JSON Web Tokens (JWTs) are cryptographically signed JSON objects. The crypto signing is what provides the trust guarantees since consumers of a JWT can verify the signature using a public key. Now there’s two types of JWT’s: stateful and stateless jwt’s.
Stateless JWT’s are probably the most common JWT. All the information needed by the application about an entity is contained in the JSON (username, role, email, etc). When a stateless JWT is transmitted in a request either via cookie or header, the application base64 decodes the JWT, verifies the signature and takes some sort of action.
Stateful JWT’s contain a reference to information about an entity that is stored on the server. This reference is typically a session ID that references a session record in storage. When this JWT is transmitted to the backend, the backend performs a lookup in storage to get the actual data about the entity.
There’s almost no good reason to use stateful JWT’s because they are inferior in almost every way to regular session tokens:
- Both session tokens (simple key-value string pair) and JWTs can be signed and verified by the server, but that whole process is simpler (and more battle-tested) with session key value pairs compared to JWT’s which involve an additional decoding step as well as plucking keys out of the decoded JSON for the verification step. Since most applications rely on third party JWT libraries to handle this (and they greatly vary in their implementation and security), this further increases the vulnerability of JWTs.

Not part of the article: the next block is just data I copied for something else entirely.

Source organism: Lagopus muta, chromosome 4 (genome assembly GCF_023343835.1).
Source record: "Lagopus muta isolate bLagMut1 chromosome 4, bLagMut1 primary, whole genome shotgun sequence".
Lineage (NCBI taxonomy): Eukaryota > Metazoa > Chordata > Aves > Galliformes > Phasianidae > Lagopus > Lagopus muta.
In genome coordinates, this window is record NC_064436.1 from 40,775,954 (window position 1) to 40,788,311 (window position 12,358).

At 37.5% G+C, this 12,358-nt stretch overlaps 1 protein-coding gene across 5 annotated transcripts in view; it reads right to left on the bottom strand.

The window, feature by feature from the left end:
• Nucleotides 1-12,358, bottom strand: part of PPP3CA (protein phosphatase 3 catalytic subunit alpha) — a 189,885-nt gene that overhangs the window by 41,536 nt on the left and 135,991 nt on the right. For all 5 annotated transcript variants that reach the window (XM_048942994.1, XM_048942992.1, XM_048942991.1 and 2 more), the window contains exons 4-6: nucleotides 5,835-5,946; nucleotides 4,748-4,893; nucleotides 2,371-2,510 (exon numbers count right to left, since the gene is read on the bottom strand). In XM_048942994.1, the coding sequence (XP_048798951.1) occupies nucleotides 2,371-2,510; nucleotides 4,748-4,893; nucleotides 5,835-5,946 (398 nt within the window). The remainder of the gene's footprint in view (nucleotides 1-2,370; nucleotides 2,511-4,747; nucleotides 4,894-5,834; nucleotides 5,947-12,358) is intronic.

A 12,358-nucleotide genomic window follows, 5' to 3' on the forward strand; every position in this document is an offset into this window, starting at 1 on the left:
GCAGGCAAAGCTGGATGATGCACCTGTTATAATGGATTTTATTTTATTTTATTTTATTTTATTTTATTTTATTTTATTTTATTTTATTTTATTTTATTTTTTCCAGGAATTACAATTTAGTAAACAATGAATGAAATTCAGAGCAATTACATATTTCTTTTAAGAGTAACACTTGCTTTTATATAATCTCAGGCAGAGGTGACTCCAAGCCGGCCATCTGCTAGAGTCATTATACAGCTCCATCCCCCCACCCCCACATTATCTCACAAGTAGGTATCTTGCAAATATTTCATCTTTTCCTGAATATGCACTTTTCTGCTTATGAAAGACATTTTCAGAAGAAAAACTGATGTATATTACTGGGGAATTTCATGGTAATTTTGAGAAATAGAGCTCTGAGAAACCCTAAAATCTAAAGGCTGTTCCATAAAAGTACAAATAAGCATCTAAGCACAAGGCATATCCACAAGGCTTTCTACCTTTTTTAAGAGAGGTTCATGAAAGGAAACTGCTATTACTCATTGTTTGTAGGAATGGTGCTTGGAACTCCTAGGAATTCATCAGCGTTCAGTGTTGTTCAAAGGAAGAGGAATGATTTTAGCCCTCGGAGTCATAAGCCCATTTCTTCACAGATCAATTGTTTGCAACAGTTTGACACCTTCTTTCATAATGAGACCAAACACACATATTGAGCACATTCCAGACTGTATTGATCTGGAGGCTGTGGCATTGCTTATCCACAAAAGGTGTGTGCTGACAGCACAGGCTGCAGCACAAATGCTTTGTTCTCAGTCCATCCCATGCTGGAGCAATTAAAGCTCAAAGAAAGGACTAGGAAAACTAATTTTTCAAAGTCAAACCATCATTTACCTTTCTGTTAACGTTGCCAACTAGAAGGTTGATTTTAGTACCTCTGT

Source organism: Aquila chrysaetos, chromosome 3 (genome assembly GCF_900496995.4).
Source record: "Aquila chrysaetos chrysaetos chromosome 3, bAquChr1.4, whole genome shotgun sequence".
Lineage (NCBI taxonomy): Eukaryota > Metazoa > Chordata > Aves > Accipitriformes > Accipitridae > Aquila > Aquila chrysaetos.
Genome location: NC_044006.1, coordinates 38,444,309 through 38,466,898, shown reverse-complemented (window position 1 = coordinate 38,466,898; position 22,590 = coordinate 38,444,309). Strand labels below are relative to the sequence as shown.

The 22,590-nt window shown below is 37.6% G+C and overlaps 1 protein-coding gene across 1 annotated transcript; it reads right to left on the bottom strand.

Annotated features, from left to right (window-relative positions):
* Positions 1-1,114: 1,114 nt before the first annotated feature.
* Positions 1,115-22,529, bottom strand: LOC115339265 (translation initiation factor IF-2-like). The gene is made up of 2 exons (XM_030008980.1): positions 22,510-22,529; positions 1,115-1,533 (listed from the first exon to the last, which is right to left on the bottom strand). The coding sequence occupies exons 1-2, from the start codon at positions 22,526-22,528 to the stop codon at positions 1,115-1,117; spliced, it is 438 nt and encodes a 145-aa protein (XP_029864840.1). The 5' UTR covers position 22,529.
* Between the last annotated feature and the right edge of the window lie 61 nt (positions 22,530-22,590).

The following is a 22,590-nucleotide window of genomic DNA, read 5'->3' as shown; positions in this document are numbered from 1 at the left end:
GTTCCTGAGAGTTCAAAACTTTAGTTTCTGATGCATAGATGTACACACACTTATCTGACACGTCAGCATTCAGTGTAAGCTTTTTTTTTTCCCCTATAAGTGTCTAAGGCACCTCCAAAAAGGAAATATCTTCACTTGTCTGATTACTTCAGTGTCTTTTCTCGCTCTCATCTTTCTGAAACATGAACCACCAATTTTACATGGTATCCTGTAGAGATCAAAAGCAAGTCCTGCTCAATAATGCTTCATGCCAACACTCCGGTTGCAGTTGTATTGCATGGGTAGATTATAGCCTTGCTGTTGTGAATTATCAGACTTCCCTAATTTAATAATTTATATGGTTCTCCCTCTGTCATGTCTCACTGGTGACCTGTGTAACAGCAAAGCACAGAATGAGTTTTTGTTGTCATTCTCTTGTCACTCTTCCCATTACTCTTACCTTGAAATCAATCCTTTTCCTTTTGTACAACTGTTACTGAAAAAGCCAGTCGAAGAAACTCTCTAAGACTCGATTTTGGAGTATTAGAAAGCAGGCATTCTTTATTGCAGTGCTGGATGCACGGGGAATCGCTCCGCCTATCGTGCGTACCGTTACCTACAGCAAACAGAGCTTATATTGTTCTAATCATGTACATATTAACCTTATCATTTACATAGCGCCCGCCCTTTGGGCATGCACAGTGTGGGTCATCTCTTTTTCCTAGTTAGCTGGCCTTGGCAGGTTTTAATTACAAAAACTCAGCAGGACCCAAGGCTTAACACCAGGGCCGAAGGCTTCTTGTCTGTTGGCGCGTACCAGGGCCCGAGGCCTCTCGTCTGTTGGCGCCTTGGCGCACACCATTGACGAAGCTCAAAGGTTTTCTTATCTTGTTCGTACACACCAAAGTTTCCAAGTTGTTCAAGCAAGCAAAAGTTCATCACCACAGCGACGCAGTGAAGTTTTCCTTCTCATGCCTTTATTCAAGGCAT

- Encoding a simple string in JSON adds additional space usage. There’s nothing to be gained from this extra space if you’re just transmitting a single value.
Stateless JWT’s from my experience are most commonly used in service-oriented and microservice architectures where there are some collection of backend services and frontend clients. There’s typically a central authentication service that talks to a database with user information. Client requests from the frontend are authenticated with this service and receive a JWT in return. They may also need to communicate with backend services that are behind access control, so they pass along the stateless JWT as a bearer token in an HTTP header. The backend service verifies the JWT and uses the claims information to make an authz decision.
The reason why this is a popular flow is that teams are able to act on the JWT without having to perform an additional lookup about the entity at a user service. They do have to verify the JWT, but they don’t need to maintain any additional state about the user or communicate with another service. This level of trust only works because JWT’s are digitally signed by an issuing party (in this case, the auth server). If clients are just passing plain JSON requests, there’s no way for services to verify the integrity of the information (has it been tampered with?) or the source (how can i be sure it’s issued by the auth server?).
One common argument against the use of stateless JWT’s is when they’re used as sessions. The application basically offloads session expiry mechanism entirely to the JWT. The two strongest arguments are around data freshness and invalidation. If you’re using a stateless JWT as a session, the only way to really expire a JWT is to set a new JWT on a client with an expiry in the past or change the issuing key (which invalidates all sessions). Fully client-side cookie sessions have similar limitations around invalidation. Data freshness is another related issue – when invalidation is hard, so is updating. If you need to revoke permissions, you can’t really do that without updating the JWT. But again, you can’t do that if you’re relying on the client-side state of a JWT for session management.